I asked who among them had got the monetary assistance under the Indira Awas Yojana or the Pradhamantri Awas Yojana. The answer was “no one”. My next question was, “Has any of you ever applied for the scheme?” This time, the answer was not in the negative. “We had given our applications to Mukhiya ji but nothing has moved since then,” they said. Then I asked them how long they had been living at that particular location. “For generations,” came the reply. “Just see that bridge constructed by the British. Our ancestors have been living here since then,” I was told. One young man pointed towards the bridge-like structure – the one which had compelled me to stop and make enquiries. It had three archways under it, one of which was used by someone as a door-less house. It seemed to be a British-era structure but despite wracking my brain I could not fathom the purpose for which it must have been built. Like under a bridge, the archways were open on both sides. 

I asked a widow standing nearby whether she had a ration card. “No, babu,” she said. Does she receive pension meant for widows? The answer was again no. “Do you have Aadhar and voter cards?” “Yes,” everyone answered in unison. “This means all of you vote?” “Yes we do,” they said.

“Do you have Ayushman Bharat cards?” was my next question. The answer was again an emphatic no. 

The Ayushman Bharat Yojana or the Pradhanmantri Jan Arogya Yojana (PM-JAY) is a public health programme launched by the Government of India. It was announced by the then finance minister Arun Jaitley in the 2018 Budget session of Parliament and was implemented from 1 April 2018. The objective of the programme is to provide health insurance to BPL families. All eligible families can get cashless treatment for up to Rs 5 lakh per year.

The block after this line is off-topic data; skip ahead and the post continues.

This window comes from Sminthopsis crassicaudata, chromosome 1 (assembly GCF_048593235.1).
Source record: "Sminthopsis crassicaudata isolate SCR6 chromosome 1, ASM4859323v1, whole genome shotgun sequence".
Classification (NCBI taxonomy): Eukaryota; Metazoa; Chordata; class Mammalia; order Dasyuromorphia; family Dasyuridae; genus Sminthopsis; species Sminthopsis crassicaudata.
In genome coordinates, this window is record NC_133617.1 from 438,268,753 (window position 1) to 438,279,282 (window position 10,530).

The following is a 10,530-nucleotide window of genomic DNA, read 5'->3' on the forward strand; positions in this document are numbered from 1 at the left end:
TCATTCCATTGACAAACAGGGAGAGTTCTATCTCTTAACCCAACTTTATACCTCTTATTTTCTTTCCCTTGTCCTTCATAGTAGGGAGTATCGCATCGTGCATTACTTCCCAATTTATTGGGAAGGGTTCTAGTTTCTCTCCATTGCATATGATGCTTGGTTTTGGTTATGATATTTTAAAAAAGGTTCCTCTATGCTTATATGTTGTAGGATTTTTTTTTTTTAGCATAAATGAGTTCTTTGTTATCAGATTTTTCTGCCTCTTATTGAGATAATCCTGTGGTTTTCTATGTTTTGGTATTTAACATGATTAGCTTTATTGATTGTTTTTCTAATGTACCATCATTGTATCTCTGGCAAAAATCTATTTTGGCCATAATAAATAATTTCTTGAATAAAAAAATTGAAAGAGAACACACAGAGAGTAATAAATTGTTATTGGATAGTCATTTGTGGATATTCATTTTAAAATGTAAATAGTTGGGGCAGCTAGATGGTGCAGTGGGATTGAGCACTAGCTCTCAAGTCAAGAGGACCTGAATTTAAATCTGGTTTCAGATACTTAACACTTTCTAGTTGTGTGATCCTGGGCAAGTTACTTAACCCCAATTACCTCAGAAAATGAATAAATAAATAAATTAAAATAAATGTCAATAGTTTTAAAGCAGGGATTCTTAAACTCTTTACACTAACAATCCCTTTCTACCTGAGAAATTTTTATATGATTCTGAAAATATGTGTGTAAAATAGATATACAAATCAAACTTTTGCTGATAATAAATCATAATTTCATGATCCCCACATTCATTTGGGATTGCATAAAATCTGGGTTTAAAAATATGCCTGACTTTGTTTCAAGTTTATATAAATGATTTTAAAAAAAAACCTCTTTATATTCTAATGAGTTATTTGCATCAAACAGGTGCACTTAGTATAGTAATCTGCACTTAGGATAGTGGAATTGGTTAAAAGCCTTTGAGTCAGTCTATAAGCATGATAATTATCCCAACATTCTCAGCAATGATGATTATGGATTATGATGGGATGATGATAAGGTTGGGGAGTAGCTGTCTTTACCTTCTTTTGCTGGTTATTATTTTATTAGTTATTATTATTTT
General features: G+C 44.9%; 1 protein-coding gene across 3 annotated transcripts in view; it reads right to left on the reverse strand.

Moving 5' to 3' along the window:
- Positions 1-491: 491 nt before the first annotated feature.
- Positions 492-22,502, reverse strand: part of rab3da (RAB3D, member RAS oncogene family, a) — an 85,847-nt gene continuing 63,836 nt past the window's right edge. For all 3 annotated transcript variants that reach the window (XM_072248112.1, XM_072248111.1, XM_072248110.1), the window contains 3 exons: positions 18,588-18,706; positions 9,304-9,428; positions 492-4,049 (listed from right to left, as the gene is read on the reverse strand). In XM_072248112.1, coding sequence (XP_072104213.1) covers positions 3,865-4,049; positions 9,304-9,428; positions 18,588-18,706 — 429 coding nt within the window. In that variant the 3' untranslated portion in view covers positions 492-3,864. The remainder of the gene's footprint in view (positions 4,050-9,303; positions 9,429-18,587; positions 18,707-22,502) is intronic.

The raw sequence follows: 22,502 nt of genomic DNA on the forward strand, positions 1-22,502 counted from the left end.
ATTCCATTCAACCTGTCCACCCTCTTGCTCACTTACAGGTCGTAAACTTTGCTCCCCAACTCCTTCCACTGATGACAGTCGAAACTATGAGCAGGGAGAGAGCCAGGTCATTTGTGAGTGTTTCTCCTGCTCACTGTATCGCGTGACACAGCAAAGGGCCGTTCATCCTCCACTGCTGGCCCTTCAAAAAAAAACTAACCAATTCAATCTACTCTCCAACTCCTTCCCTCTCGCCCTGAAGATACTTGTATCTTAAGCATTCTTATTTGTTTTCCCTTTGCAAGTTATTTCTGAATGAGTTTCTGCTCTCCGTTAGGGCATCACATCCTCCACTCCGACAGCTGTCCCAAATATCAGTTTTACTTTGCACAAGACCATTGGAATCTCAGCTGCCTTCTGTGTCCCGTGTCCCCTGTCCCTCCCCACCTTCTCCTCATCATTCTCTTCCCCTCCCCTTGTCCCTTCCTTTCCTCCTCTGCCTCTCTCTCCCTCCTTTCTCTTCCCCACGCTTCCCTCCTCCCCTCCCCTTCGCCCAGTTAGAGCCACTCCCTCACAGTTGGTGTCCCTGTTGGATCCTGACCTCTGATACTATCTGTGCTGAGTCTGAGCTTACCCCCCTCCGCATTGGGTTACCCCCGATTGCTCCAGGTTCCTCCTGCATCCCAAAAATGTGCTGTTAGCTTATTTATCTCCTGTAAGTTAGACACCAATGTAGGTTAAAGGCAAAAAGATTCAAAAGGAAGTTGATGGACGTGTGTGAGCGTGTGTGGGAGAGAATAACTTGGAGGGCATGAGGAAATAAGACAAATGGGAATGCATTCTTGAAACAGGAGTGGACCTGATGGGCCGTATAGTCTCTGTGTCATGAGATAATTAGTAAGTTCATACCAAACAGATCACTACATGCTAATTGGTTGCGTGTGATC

When asked about employment, a young man said, “Our forefathers used to make baskets for a living. Even now, some people do that work. But most of us are daily-wage labourers. We have somehow been bringing up our children. The government doesn’t give us any facilities.” His tone was weak but I could tell that what he meant was that others had hijacked the benefits of the government schemes meant for him. 

I asked another youngster his name and how far he had got in terms of education. His name was Dablu. He said, “I haven’t gone to school. So, where is the question of education?” He said he worked as a manual labourer. I was told that none of the residents of the Tola has a ration card. When I asked about the elderly and whether they were getting old-age pensions, the answer was that there were five or six elderly people but none of them was getting the pension. “Then how do they fill their stomachs?” “Some beg, others do some light work,” I was told.  

This is the state of the Dom Tola, located just 6-7 km away from the steel-making town, Bokaro. About 3-4 km away from here is the steel plant of the Vendanta Group, with a capacity to produce 45 lakh metric tons of steel. 

When I asked the local BDO about the residents not having ration cards and not benefiting from the other schemes, he said that only the supply officer could comment on it. The mobile phone of the supply officer was switched off. 

(Translation: Amrish Herdenia; copy-editing: Anil)

Forward Press also publishes books on Bahujan issues. Forward Press Books sheds light on the widespread problems as well as the finer aspects of Bahujan (Dalit, OBC, Adivasi, Nomadic, Pasmanda) society, culture, literature and politics. Contact us for a list of FP Books’ titles and to order. Mobile: +917827427311, Email: info@forwardmagazine.in)

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The Case for Bahujan Literature

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The Common Man Speaks Out

Jati ke Prashn Par Kabir

Forward Thinking: Editorials, Essays, Etc (2009-16)

About The Author

Vishad Kumar

Vishad Kumar, who penned stories and poems, bid goodbye to the world of literature about two decades back and took to journalism. He did reporting for newspapers like Aawaz, Prabhat Khabar, Bihar Observer, Dainik Jagran, Hindustan, Senior India and Itwar, among others. Besides, he also wrote articles for Amar Ujala, Dainik Bhaskar and Navbharat Times. Currently, he is a freelance journalist committed to bringing about socio-political change. His interests include painting and photography